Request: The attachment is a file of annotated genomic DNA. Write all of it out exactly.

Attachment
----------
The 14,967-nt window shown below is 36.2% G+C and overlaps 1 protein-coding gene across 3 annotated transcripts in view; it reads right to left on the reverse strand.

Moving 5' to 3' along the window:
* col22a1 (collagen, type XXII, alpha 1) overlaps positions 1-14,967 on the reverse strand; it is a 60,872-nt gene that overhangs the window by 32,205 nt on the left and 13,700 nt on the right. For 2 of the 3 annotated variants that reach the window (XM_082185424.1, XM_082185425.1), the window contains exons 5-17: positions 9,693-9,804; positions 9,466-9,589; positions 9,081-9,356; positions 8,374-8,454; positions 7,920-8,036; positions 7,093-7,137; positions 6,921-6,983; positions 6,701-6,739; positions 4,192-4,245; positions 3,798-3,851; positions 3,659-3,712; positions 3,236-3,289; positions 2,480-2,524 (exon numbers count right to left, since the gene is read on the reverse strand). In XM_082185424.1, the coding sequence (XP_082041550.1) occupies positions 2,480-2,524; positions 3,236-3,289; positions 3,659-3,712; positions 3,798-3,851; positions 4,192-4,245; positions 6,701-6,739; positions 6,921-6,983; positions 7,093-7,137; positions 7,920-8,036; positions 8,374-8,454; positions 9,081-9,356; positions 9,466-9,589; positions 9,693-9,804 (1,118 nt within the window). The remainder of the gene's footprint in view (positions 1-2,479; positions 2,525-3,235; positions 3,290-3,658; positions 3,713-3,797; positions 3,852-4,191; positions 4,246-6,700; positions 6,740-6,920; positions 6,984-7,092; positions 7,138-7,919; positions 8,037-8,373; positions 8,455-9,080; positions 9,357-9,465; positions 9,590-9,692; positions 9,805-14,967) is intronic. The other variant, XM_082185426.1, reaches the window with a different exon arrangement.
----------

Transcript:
The 14,967-nt window shown below is 36.2% G+C and overlaps 1 protein-coding gene across 3 annotated transcripts in view; it reads right to left on the reverse strand.

Moving 5' to 3' along the window:
* col22a1 (collagen, type XXII, alpha 1) overlaps positions 1-14,967 on the reverse strand; it is a 60,872-nt gene that overhangs the window by 32,205 nt on the left and 13,700 nt on the right. For 2 of the 3 annotated variants that reach the window (XM_082185424.1, XM_082185425.1), the window contains exons 5-17: positions 9,693-9,804; positions 9,466-9,589; positions 9,081-9,356; positions 8,374-8,454; positions 7,920-8,036; positions 7,093-7,137; positions 6,921-6,983; positions 6,701-6,739; positions 4,192-4,245; positions 3,798-3,851; positions 3,659-3,712; positions 3,236-3,289; positions 2,480-2,524 (exon numbers count right to left, since the gene is read on the reverse strand). In XM_082185424.1, the coding sequence (XP_082041550.1) occupies positions 2,480-2,524; positions 3,236-3,289; positions 3,659-3,712; positions 3,798-3,851; positions 4,192-4,245; positions 6,701-6,739; positions 6,921-6,983; positions 7,093-7,137; positions 7,920-8,036; positions 8,374-8,454; positions 9,081-9,356; positions 9,466-9,589; positions 9,693-9,804 (1,118 nt within the window). The remainder of the gene's footprint in view (positions 1-2,479; positions 2,525-3,235; positions 3,290-3,658; positions 3,713-3,797; positions 3,852-4,191; positions 4,246-6,700; positions 6,740-6,920; positions 6,984-7,092; positions 7,138-7,919; positions 8,037-8,373; positions 8,455-9,080; positions 9,357-9,465; positions 9,590-9,692; positions 9,805-14,967) is intronic. The other variant, XM_082185426.1, reaches the window with a different exon arrangement.